Homily — Ash Wednesday MMVII February 21, 2007

Homily — Ash Wednesday MMVII February 21, 2007

Crossing of the Red Sea by Cosimo Rosselli 1481-82

Behold, now is a very acceptable time.

A very acceptable time to “turn away from sin and be faithful to the Gospel;” a very acceptable time to “remember man, you are dust, and unto dust you will return.”

During these 40 days of Lent, the Church invites us to reflect on several different events found in the Bible.

We reflect for example on the 40 Days Jesus spent in the Desert praying and fasting and being tempted by Satan.

We also reflect on the 40 Hours Christ spent in the tomb, and on the hours before those, of Agony in the Garden, of being Scourged at the Pillar and Crowned with Thorns and forced to carry the Cross and die upon it, all because of my and your sins.

And a third event we are invited to reflect on these next forty days, probably a little more in the background than the first two, is the 40 Years Moses and the People of God spent in the wilderness as they journeyed to the Promised Land God had prepared for them.

While we’ll have many opportunities in the days to come to reflect on all three of these events, I’d like to begin the first day of these 40 days of Lent by calling to mind the first day of those 40 years in the Wilderness.

Picture in your mind Moses and the Israelites that first day after they had crossed the Red Sea. There they are, standing on the shore and looking back over the sea, looking back to the place they had come from.

And as they look back, they think of how good God has been to them in the past. What great things He had done for them back there! All the many signs of His love, how time and again He delivered them from harm and brought them to the better place they were at today.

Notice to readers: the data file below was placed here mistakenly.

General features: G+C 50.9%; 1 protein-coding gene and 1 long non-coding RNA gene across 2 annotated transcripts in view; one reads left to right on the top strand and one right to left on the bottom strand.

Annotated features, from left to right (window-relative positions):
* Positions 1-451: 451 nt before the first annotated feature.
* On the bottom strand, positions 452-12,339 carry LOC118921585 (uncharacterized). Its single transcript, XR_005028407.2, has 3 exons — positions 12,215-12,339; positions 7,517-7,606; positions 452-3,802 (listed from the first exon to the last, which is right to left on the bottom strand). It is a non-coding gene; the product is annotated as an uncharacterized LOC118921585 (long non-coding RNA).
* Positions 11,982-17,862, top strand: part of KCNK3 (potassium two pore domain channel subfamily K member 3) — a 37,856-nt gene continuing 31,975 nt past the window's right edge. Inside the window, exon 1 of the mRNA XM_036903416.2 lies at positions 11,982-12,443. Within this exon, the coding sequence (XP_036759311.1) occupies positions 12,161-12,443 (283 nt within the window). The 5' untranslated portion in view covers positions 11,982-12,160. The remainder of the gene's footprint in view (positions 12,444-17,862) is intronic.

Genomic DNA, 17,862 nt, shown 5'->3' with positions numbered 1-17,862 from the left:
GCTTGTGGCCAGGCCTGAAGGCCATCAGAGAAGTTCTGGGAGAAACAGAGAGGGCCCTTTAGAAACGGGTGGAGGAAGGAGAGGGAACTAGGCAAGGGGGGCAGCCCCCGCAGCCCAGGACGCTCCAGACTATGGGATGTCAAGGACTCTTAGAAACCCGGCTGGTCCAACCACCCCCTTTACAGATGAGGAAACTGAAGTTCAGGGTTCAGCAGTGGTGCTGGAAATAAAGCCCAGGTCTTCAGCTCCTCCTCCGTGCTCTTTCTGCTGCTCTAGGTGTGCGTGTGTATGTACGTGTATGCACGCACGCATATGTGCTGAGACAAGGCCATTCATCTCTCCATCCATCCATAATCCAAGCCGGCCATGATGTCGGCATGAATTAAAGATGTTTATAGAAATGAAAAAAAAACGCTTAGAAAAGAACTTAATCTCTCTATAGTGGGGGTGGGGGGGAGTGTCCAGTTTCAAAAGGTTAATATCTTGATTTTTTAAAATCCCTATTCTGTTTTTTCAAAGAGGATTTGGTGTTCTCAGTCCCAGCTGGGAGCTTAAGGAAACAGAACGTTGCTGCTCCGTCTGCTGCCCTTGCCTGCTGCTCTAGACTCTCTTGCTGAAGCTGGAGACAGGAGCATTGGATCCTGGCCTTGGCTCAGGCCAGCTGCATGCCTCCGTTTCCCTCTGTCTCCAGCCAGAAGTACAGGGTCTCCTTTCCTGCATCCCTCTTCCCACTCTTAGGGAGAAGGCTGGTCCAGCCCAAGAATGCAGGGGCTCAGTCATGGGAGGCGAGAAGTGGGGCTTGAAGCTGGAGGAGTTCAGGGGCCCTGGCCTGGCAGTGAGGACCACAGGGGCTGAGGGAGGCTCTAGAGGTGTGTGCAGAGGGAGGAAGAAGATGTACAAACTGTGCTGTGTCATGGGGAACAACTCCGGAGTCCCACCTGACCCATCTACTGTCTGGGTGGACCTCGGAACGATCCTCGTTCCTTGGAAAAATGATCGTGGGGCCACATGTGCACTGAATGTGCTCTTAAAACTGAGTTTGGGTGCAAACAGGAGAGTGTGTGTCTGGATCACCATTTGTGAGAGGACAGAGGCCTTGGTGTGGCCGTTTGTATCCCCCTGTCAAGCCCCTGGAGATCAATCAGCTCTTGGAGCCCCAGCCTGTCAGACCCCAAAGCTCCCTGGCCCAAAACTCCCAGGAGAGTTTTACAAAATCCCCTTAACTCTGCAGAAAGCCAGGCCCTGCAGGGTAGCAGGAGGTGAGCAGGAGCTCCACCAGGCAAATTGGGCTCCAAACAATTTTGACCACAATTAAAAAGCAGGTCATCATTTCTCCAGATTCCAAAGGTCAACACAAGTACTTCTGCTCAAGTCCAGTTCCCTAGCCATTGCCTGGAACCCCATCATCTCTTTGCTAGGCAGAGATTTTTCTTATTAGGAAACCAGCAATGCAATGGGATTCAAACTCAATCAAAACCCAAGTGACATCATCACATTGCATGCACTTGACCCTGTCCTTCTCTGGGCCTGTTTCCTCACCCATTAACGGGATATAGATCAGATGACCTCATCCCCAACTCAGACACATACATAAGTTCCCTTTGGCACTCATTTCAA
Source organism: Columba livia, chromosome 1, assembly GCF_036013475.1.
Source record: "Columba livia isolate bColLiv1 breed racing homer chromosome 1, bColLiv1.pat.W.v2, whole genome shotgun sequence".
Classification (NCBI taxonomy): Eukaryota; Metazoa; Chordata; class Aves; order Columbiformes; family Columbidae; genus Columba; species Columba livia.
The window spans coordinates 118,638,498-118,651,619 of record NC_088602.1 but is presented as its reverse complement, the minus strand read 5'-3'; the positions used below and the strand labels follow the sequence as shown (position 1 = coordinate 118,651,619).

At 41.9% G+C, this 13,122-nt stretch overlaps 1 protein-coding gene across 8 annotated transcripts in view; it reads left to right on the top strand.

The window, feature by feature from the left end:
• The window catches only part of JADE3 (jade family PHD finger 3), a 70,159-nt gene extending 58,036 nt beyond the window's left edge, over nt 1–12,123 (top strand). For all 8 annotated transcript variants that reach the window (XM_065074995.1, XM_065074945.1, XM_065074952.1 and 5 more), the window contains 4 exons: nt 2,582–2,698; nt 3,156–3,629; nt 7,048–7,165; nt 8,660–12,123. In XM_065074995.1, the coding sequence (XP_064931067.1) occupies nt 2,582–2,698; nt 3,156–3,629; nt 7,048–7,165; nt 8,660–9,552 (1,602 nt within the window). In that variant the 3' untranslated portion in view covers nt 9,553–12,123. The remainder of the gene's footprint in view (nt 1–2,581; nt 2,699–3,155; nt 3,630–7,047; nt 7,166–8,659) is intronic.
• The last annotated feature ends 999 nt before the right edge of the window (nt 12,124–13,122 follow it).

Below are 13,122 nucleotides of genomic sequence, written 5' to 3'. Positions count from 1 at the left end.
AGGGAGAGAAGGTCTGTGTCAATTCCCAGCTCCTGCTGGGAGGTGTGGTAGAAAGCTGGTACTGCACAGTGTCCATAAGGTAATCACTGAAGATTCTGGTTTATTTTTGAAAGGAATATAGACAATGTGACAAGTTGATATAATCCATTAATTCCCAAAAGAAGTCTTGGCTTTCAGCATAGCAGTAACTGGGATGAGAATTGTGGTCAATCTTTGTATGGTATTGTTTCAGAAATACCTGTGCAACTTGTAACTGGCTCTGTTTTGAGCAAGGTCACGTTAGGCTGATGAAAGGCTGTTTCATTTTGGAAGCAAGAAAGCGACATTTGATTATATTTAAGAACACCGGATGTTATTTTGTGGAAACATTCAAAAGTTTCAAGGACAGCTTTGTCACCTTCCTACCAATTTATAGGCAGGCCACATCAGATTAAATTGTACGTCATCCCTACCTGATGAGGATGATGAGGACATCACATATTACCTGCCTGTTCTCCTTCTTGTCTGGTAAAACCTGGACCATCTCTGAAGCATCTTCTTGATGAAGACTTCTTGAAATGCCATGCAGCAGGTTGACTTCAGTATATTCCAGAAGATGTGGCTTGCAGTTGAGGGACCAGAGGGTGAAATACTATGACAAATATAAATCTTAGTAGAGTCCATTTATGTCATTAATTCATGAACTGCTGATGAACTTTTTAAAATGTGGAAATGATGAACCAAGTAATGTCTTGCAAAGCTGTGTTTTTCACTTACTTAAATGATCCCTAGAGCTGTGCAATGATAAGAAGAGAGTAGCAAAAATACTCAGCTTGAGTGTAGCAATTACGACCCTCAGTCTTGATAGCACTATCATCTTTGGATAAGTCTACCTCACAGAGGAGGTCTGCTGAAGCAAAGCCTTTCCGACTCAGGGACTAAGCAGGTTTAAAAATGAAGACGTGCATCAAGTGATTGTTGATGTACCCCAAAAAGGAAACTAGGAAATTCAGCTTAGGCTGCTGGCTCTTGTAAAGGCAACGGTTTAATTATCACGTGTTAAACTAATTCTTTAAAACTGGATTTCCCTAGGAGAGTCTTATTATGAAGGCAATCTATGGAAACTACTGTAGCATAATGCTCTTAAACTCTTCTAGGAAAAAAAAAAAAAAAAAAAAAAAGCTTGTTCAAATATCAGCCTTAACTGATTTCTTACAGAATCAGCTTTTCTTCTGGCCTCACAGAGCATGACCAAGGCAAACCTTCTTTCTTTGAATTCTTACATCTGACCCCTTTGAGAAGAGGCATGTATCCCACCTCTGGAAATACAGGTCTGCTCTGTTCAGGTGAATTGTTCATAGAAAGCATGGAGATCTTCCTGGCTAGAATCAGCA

As Moses and the People of God look behind them that first day of their journey, they are filled with feelings of gratitude for all that God had so far done for them, both individually and as a people.

And then, Moses and the People turn away from the Red Sea and their past, and face what lies ahead of them. There before them is the desert road, as far as the eye can see.

And in front of them is a long, difficult journey. God will test them, will stretch them, in that desert in the days to come. They will have to walk by faith, one day at a time, not knowing exactly what will be in store for them at the end of it all.

But God has them journey through that desert in order to prepare them for the Promised Land, a land He says will be flowing with milk and honey. In the desert, Moses and the People of God will have to die to self, and afterwards rise again as a new creation.

My brothers and sisters in Christ! As we begin this first day of our Journey through the desert of Lent, may we also look back in gratitude over our past as God’s people. May we also reflect on how much God has blessed us and our families in the past. God has never let us down; whenever we trusted in Him, He blessed us more than we imagined He would.

And now, our good God and Father calls us to set out down the desert road of prayer, fasting and almsgiving. He calls us to leave the past behind and press on to the future He has in store for us beyond the desert.

God calls us in this desert of Lent to trust in Him more fully, to walk by faith, trusting that just as He never let us down in the past, He will never let us down in the future if we keep clinging to Him.

Behold, now is a very acceptable time. May God help us all to die to self these next forty days, so that come Easter, we will be prepared for the Risen Life Christ wishes to give each one of us, and our parish.

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